JOHANNESBURG - South Africa’s rand was weaker on Thursday after disappointing mining data and as struggling state power firm Eskom started controlled electricity outages because of a wage dispute with labour unions.
At 1635 GMT, the rand traded at 13.3700 per dollar, 0.5 percent weaker and not far from a six-month low of 13.4400 struck on Wednesday.
South African assets have been hurt recently by weak economic figures and an unfavourable external backdrop which has seen global investors pull back from emerging markets.
Data showing that mining output fell 4.3 percent in April came after April retail sales undershot expectations and first-quarter gross domestic product contracted by 2.2 percent.
Those data points have added to evidence that the economy is yet to pick up momentum following Cyril Ramaphosa’s takeover of the presidency in February.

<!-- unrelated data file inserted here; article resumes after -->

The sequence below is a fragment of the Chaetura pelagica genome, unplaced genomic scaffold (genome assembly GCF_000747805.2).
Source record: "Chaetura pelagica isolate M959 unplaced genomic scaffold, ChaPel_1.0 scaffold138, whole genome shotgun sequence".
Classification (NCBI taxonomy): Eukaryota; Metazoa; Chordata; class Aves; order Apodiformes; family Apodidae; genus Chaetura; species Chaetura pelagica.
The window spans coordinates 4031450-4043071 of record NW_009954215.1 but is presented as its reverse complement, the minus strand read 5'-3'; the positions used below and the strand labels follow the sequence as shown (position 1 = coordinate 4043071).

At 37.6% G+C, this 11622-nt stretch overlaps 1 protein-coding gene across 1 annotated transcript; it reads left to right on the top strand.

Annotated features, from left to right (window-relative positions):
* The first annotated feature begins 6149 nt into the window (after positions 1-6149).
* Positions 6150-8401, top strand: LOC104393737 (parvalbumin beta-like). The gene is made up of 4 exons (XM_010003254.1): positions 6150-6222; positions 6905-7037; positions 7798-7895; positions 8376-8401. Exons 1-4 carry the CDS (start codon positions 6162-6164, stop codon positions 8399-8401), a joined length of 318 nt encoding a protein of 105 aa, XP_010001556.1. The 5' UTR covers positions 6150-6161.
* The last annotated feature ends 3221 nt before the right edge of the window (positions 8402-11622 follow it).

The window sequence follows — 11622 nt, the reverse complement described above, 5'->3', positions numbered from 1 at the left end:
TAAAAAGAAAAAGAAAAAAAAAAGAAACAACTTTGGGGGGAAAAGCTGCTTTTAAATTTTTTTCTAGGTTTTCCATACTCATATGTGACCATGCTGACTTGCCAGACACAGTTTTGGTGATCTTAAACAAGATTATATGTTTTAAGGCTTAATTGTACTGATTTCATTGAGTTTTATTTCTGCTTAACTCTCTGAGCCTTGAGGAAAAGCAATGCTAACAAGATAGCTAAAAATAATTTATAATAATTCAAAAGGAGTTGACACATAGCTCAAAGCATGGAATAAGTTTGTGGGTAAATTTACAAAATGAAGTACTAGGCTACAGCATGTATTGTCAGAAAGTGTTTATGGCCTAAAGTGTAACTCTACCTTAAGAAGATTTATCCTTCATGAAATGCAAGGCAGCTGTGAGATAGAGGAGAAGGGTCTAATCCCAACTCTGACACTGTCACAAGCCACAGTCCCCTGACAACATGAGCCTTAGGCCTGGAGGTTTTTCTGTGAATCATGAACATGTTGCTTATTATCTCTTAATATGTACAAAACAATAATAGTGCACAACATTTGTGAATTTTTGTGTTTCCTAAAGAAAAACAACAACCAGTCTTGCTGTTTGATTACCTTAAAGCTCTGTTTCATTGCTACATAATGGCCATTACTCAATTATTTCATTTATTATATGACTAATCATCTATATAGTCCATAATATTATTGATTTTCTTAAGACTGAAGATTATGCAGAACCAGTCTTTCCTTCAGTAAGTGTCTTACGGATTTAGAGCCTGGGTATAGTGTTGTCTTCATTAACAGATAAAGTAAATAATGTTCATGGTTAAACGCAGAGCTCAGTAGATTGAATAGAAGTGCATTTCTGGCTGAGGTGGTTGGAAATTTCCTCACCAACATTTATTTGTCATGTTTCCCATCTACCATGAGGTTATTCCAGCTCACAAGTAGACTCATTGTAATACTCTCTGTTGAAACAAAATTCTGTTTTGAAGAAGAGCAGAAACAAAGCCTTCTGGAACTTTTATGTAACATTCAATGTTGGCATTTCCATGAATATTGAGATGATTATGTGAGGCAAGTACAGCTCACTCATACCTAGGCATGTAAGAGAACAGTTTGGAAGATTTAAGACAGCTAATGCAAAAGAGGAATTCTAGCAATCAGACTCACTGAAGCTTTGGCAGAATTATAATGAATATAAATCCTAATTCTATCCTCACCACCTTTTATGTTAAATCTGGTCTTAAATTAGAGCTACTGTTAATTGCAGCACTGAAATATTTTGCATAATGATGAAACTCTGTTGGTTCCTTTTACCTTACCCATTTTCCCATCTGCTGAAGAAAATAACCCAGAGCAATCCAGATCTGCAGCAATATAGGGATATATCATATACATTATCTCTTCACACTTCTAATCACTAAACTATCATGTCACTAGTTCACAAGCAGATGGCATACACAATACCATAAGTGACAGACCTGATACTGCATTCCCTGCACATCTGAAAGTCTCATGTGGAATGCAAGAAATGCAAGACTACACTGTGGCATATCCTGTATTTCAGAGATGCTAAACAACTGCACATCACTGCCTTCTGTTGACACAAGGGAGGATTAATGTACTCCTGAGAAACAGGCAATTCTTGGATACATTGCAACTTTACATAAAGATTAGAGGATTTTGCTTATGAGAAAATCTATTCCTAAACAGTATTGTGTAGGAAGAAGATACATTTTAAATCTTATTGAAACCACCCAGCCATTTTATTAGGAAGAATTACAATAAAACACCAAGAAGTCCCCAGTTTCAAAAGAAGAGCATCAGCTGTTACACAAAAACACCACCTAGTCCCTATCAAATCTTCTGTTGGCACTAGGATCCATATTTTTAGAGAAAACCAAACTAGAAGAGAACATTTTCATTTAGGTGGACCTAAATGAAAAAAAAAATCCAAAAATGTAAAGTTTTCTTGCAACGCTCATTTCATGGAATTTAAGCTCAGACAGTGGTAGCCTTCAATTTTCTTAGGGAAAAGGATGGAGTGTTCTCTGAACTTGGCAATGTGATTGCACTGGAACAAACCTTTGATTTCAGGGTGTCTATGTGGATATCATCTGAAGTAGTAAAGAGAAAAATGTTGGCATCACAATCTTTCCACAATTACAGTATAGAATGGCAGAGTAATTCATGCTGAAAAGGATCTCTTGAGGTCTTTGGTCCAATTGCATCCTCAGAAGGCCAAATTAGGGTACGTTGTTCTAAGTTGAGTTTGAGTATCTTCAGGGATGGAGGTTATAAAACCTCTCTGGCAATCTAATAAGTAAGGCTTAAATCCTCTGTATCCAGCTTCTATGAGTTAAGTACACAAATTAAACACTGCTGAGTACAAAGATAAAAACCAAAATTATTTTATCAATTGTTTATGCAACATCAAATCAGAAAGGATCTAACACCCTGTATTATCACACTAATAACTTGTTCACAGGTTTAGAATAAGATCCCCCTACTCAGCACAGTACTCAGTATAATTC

Ramaphosa has courted investors with promises to woo investment and root out corruption, but he faces an uphill battle to get the economy firing on all cylinders after a decade of stagnation under his predecessor, Jacob Zuma.
That task became harder on Thursday, when Eskom — which produces more than 90 percent of the country’s power — started controlled outages as protesting union members disrupted coal supplies and blocked some staff from going to work.
Labour unions have threatened a total shutdown of Eskom’s operations unless it meets their demands for a 15 percent increase in salaries.
The last time Eskom had to resort to controlled power outages in 2015, economic output was affected.
Stocks were mixed on Thursday, with bourse heavyweight Naspers under pressure while banks were in demand.
The JSE Top-40 index edged down 0.04 percent to 52,178 points, while the broader All-share index inched up 0.1 percent to 58,495 points.